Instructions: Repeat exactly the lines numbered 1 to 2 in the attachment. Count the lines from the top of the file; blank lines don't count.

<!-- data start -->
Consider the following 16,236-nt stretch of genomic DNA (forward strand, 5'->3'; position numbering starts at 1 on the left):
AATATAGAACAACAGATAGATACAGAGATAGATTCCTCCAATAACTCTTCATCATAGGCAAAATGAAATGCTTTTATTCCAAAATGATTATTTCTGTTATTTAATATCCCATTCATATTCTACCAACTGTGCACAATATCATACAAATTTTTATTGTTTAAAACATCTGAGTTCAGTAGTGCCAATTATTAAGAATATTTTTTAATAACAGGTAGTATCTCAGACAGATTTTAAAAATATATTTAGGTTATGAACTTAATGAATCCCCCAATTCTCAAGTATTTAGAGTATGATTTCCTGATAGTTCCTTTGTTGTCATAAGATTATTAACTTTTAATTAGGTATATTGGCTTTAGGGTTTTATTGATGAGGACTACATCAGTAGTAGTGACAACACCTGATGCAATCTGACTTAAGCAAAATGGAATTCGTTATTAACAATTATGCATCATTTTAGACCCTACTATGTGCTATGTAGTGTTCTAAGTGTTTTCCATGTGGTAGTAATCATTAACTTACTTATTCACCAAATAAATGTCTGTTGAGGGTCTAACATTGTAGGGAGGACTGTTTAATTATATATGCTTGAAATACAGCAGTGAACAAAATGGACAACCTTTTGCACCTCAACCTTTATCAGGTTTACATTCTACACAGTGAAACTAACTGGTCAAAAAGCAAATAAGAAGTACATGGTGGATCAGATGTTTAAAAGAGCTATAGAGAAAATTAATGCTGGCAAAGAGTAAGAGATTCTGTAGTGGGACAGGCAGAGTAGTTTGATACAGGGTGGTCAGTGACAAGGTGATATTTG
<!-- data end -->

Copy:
Consider the following 16,236-nt stretch of genomic DNA (forward strand, 5'->3'; position numbering starts at 1 on the left):
AATATAGAACAACAGATAGATACAGAGATAGATTCCTCCAATAACTCTTCATCATAGGCAAAATGAAATGCTTTTATTCCAAAATGATTATTTCTGTTATTTAATATCCCATTCATATTCTACCAACTGTGCACAATATCATACAAATTTTTATTGTTTAAAACATCTGAGTTCAGTAGTGCCAATTATTAAGAATATTTTTTAATAACAGGTAGTATCTCAGACAGATTTTAAAAATATATTTAGGTTATGAACTTAATGAATCCCCCAATTCTCAAGTATTTAGAGTATGATTTCCTGATAGTTCCTTTGTTGTCATAAGATTATTAACTTTTAATTAGGTATATTGGCTTTAGGGTTTTATTGATGAGGACTACATCAGTAGTAGTGACAACACCTGATGCAATCTGACTTAAGCAAAATGGAATTCGTTATTAACAATTATGCATCATTTTAGACCCTACTATGTGCTATGTAGTGTTCTAAGTGTTTTCCATGTGGTAGTAATCATTAACTTACTTATTCACCAAATAAATGTCTGTTGAGGGTCTAACATTGTAGGGAGGACTGTTTAATTATATATGCTTGAAATACAGCAGTGAACAAAATGGACAACCTTTTGCACCTCAACCTTTATCAGGTTTACATTCTACACAGTGAAACTAACTGGTCAAAAAGCAAATAAGAAGTACATGGTGGATCAGATGTTTAAAAGAGCTATAGAGAAAATTAATGCTGGCAAAGAGTAAGAGATTCTGTAGTGGGACAGGCAGAGTAGTTTGATACAGGGTGGTCAGTGACAAGGTGATATTTG